The Akwa Ibom State Governorship candidate of the All Progressives Congress, APC Mr Umana Umana says that former military dictator and APC Presidential Candidate General Muhammadu Buhari is too unstable and unrefined to lead a country in the 21st century.
According Umana, “Buhari is too unstable to be President” and he went on to describe Buhari as a savage whose favourite imagery for the nation which he wants to lead is always death, anarchy and destruction.
Mr Umana who trounce Buhari through a release endorsed by Mr. IboroOtongaran his media aide, (see http://www.elombah.com/index.php/articles-mainmenu/26875-buhari-is-too-unstable-to-be-president,)
According to Umana Umana who still runs a campaign office named Goodluck Support Group for President Jonathan’s re-election at C line Ewet Housing Estate, there is no alternative to Jonathan if the country is to be transformed.
Don’t Support APC, Buhari
BY Iboro Otongaran
“When Buhari became a military head of state on 31 December 1983, he told the world in his maiden press conference that he had a score to settle with the Nigerian media. Buhari’s grudge with the media played out in a most unconscionable legislation called Decree 4, which made the truth in a publication an offence punishable with two years imprisonment, so long as the truth was adjudged to be embarrassing to his government. The first victims of Buhari’s Decree 4 were two young Nigerian journalists, Nduka Irabor and Tunde Thompson, of The Guardian, who served two years in jail for factually publishing yet-to-be-announced diplomatic postings. That was a sampler of the Buhari vindictiveness.
The combative general is not just vindictive, he also loves to throw mud around, calling everyone else corrupt and incompetent. Did Buhari rate as a touchstone for competence and uprightness when he had opportunity to work as head of state, and at another time as executive chairman of the Petroleum Trust Fund? A peep into the records: The most valuable assessment of Buhari’s leadership skills and talent at economic management comes from The World Bank. In Adjustment in Africa: Lessons from country case studies ((1994, pp 242-243), The Bank states,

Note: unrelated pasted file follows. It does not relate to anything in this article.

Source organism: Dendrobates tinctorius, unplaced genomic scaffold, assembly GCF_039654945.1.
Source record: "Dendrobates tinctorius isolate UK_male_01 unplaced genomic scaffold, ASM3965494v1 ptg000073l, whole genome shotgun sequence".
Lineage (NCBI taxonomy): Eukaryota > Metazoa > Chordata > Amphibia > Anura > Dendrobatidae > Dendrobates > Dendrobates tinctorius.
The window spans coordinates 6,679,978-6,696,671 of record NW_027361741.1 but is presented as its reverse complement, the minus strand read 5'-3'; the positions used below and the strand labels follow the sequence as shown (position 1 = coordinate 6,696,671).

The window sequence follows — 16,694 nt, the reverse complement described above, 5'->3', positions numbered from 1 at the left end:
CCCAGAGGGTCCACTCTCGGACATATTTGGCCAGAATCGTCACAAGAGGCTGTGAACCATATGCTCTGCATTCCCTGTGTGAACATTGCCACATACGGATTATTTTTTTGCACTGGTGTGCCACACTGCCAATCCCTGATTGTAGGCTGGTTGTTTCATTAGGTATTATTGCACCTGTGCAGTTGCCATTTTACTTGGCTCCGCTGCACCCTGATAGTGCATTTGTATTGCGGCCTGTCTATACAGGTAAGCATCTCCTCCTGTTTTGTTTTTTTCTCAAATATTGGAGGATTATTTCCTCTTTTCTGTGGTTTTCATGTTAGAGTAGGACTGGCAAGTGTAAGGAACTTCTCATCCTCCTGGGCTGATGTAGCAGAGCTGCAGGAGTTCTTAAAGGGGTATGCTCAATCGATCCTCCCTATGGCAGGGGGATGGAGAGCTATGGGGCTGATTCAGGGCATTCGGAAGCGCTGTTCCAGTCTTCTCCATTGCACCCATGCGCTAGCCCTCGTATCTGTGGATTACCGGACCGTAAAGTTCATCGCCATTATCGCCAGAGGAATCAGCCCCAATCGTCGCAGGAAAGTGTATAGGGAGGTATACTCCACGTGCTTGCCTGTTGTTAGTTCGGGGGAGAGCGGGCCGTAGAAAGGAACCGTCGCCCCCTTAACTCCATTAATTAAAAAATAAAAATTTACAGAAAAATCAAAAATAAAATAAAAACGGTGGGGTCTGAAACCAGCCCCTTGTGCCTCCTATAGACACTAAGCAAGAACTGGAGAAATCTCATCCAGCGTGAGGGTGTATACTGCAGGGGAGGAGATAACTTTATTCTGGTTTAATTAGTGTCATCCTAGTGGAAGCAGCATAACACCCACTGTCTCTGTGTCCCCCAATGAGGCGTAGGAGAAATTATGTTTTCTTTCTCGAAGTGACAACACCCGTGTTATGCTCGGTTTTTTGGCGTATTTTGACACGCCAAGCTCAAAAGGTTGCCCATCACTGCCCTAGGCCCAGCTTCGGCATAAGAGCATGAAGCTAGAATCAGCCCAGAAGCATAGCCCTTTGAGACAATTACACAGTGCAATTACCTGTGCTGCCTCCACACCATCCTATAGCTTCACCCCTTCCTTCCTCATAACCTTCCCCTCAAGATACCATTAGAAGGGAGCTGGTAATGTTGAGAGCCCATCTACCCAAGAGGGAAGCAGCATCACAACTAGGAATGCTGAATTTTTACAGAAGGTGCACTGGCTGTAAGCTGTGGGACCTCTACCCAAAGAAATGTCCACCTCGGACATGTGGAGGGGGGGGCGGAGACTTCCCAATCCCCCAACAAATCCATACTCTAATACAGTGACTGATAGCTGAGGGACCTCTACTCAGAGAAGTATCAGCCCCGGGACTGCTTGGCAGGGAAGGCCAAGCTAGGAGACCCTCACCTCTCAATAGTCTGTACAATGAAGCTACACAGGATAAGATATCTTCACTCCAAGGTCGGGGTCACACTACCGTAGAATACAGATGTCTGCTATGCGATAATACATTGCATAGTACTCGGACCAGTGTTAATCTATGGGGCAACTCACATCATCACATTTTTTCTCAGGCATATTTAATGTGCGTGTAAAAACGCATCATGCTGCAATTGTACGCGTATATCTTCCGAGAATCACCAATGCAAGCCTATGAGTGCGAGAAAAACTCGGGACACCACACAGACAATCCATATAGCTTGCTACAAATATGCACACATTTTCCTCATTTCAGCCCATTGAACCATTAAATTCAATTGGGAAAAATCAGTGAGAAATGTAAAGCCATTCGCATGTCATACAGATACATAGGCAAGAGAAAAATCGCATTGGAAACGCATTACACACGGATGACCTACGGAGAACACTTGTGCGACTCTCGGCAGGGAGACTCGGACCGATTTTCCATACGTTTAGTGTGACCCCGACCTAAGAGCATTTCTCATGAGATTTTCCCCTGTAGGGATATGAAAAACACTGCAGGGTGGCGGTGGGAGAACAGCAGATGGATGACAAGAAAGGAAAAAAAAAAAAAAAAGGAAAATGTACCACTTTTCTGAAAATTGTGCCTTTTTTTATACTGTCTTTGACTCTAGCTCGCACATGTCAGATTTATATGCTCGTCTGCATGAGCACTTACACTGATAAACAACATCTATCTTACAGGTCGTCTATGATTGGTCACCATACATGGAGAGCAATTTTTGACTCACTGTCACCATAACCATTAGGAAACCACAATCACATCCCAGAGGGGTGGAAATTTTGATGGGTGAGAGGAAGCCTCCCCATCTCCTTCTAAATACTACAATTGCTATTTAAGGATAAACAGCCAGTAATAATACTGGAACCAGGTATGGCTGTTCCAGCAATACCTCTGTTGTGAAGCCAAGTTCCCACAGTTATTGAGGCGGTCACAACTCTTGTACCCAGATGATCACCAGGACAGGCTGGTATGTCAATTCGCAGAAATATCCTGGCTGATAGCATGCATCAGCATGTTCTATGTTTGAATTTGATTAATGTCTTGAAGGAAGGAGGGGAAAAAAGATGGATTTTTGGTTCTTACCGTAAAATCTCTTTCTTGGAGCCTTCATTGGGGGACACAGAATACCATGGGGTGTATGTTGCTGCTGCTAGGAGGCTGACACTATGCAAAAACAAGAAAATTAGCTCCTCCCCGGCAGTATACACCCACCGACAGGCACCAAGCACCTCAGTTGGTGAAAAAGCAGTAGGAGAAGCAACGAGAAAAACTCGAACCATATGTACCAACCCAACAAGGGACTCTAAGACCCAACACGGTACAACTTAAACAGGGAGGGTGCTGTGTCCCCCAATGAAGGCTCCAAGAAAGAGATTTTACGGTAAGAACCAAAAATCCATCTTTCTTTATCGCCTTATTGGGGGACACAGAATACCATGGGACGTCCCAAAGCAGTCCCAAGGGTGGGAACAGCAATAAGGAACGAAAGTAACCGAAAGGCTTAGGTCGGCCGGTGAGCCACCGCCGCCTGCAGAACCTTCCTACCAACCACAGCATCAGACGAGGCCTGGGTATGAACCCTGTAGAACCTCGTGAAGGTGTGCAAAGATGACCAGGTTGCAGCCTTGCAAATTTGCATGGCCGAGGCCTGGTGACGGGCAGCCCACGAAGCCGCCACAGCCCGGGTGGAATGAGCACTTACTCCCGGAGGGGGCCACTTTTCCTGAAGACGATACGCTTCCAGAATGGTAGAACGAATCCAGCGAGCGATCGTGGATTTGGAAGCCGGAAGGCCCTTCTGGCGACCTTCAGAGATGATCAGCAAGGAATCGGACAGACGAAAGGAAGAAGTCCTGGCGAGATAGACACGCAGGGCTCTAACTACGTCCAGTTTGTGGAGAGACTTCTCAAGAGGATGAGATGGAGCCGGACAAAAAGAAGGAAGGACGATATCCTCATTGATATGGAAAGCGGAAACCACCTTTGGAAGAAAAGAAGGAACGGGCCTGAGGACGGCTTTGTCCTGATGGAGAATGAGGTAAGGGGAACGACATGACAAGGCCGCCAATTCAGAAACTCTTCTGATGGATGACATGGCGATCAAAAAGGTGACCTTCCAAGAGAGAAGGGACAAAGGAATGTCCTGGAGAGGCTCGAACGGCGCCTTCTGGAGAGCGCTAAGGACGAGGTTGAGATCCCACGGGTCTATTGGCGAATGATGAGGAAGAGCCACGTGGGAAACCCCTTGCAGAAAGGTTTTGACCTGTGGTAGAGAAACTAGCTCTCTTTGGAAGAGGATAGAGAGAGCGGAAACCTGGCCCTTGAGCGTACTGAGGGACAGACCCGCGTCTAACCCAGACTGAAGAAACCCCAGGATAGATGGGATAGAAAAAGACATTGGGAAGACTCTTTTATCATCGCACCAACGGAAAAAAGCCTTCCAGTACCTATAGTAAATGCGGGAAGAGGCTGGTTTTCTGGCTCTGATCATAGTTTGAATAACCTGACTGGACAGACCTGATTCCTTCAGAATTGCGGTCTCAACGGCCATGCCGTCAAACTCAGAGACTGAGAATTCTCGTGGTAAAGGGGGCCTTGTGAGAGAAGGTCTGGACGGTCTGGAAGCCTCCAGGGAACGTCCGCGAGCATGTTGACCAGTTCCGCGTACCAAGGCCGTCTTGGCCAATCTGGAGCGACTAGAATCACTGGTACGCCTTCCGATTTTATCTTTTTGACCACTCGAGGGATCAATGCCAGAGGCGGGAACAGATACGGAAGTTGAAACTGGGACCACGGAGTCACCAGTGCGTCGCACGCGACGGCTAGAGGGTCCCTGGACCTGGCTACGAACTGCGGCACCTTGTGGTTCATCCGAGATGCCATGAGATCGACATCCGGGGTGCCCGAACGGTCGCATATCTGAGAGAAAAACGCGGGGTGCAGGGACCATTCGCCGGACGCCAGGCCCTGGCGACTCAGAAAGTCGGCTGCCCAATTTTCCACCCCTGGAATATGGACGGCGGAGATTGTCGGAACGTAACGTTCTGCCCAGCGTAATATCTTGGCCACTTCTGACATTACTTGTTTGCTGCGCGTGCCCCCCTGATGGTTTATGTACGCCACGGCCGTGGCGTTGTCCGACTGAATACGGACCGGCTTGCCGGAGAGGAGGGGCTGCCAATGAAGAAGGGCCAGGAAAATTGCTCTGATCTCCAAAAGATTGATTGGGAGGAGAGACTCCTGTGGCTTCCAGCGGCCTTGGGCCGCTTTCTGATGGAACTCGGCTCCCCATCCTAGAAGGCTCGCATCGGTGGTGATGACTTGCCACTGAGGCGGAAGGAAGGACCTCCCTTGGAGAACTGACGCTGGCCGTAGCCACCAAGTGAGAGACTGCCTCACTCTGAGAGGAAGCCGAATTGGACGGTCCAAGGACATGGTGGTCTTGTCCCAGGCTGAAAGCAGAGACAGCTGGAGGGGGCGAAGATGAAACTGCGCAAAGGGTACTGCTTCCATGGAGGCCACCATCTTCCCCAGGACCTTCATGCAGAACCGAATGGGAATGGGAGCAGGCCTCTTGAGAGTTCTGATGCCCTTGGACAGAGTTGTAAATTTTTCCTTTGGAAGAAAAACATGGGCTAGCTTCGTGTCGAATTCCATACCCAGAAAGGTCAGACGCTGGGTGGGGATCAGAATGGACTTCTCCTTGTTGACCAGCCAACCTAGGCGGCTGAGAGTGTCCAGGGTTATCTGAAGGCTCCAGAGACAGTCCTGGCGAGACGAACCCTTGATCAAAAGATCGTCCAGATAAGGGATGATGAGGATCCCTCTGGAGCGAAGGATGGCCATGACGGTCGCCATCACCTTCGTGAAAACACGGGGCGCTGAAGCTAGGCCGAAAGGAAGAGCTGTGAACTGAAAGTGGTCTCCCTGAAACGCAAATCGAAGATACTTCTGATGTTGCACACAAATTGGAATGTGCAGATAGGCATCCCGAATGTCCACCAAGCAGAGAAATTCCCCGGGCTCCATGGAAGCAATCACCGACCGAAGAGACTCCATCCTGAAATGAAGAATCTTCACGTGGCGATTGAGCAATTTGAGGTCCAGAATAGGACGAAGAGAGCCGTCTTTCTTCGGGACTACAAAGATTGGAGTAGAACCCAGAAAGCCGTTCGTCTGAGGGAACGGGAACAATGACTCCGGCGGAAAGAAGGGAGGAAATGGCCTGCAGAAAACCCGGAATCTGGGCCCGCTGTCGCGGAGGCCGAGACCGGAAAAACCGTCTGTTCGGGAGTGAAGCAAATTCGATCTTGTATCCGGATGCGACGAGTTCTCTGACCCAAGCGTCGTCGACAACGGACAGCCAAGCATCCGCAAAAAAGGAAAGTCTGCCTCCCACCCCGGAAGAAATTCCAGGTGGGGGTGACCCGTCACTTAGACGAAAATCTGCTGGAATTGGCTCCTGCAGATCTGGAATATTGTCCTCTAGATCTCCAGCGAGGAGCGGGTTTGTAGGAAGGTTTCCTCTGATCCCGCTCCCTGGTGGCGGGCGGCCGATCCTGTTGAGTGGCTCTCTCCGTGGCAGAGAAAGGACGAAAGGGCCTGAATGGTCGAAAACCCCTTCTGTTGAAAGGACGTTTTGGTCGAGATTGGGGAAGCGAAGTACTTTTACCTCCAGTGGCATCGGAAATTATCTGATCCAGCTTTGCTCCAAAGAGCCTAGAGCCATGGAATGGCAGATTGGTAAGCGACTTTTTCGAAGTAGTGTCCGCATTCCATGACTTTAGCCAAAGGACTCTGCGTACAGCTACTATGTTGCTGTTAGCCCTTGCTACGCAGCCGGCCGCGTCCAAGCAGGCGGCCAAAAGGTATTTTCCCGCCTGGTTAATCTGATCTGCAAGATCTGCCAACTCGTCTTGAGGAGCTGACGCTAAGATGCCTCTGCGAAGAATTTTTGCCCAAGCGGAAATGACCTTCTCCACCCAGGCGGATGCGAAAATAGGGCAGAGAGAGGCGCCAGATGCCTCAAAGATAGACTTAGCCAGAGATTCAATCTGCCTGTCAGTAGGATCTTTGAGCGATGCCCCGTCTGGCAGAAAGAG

“The Buhari military government came to power in January 1984 and augmented the austere measures of 1982. It sought to control public expenditures by imposing a wage freeze on public sector employees, enforcing the redundancy of a large number of civil servants, and requiring user fees in the education and health sectors. These measures made a dent in Nigeria’s budget deficit, which declined from 13 per cent of GDP in 1983 to about 3 per cent in 1984. Yet, the Buhari regime continued to fund inefficient parastatals, while cutting funds for maintaining infrastructure and equipment.
“The decline in public expenditures had its severest impact on the construction and service sectors, but employment and production also declined sharply in most other sectors of the economy. Capacity utilization declined and plant closures were widespread as the access of the import-dependent industrial sector to imported inputs was sharply curtailed. Imports declined by 22.7 percent in 1984; non oil exports declined by 44.2 percent.